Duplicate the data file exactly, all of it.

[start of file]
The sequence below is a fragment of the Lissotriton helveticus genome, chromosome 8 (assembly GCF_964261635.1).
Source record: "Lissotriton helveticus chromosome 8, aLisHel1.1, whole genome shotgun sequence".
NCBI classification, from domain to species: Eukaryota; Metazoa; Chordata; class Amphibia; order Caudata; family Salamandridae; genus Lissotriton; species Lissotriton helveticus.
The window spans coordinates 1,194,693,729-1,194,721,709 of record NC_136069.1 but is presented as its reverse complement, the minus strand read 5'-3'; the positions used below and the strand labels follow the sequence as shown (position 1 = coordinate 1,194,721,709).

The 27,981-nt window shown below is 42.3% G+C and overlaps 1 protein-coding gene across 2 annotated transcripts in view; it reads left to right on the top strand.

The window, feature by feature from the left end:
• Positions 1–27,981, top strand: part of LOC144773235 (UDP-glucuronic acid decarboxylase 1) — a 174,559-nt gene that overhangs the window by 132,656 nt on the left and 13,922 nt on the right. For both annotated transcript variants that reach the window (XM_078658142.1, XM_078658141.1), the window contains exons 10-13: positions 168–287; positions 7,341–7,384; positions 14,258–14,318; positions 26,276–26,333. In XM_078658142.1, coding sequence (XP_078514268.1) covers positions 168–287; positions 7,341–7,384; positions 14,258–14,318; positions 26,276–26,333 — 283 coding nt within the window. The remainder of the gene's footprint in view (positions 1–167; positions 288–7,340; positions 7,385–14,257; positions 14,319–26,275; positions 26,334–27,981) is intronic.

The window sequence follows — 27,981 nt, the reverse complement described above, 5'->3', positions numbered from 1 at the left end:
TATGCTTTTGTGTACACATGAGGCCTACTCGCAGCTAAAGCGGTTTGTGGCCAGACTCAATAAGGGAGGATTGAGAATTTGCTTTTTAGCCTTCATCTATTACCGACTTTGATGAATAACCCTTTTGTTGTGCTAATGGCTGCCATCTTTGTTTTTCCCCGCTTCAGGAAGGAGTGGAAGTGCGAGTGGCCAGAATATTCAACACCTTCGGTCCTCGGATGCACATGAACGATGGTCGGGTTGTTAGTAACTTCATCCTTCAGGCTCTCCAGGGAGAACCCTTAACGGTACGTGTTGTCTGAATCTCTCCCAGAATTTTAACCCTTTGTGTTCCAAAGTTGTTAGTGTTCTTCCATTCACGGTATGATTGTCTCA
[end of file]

The sequence below is a fragment of the Lissotriton helveticus genome, chromosome 8 (assembly GCF_964261635.1).
Source record: "Lissotriton helveticus chromosome 8, aLisHel1.1, whole genome shotgun sequence".
NCBI classification, from domain to species: Eukaryota; Metazoa; Chordata; class Amphibia; order Caudata; family Salamandridae; genus Lissotriton; species Lissotriton helveticus.
The window spans coordinates 1,194,693,729-1,194,721,709 of record NC_136069.1 but is presented as its reverse complement, the minus strand read 5'-3'; the positions used below and the strand labels follow the sequence as shown (position 1 = coordinate 1,194,721,709).

The 27,981-nt window shown below is 42.3% G+C and overlaps 1 protein-coding gene across 2 annotated transcripts in view; it reads left to right on the top strand.

The window, feature by feature from the left end:
• Positions 1–27,981, top strand: part of LOC144773235 (UDP-glucuronic acid decarboxylase 1) — a 174,559-nt gene that overhangs the window by 132,656 nt on the left and 13,922 nt on the right. For both annotated transcript variants that reach the window (XM_078658142.1, XM_078658141.1), the window contains exons 10-13: positions 168–287; positions 7,341–7,384; positions 14,258–14,318; positions 26,276–26,333. In XM_078658142.1, coding sequence (XP_078514268.1) covers positions 168–287; positions 7,341–7,384; positions 14,258–14,318; positions 26,276–26,333 — 283 coding nt within the window. The remainder of the gene's footprint in view (positions 1–167; positions 288–7,340; positions 7,385–14,257; positions 14,319–26,275; positions 26,334–27,981) is intronic.

The window sequence follows — 27,981 nt, the reverse complement described above, 5'->3', positions numbered from 1 at the left end:
TATGCTTTTGTGTACACATGAGGCCTACTCGCAGCTAAAGCGGTTTGTGGCCAGACTCAATAAGGGAGGATTGAGAATTTGCTTTTTAGCCTTCATCTATTACCGACTTTGATGAATAACCCTTTTGTTGTGCTAATGGCTGCCATCTTTGTTTTTCCCCGCTTCAGGAAGGAGTGGAAGTGCGAGTGGCCAGAATATTCAACACCTTCGGTCCTCGGATGCACATGAACGATGGTCGGGTTGTTAGTAACTTCATCCTTCAGGCTCTCCAGGGAGAACCCTTAACGGTACGTGTTGTCTGAATCTCTCCCAGAATTTTAACCCTTTGTGTTCCAAAGTTGTTAGTGTTCTTCCATTCACGGTATGATTGTCTCA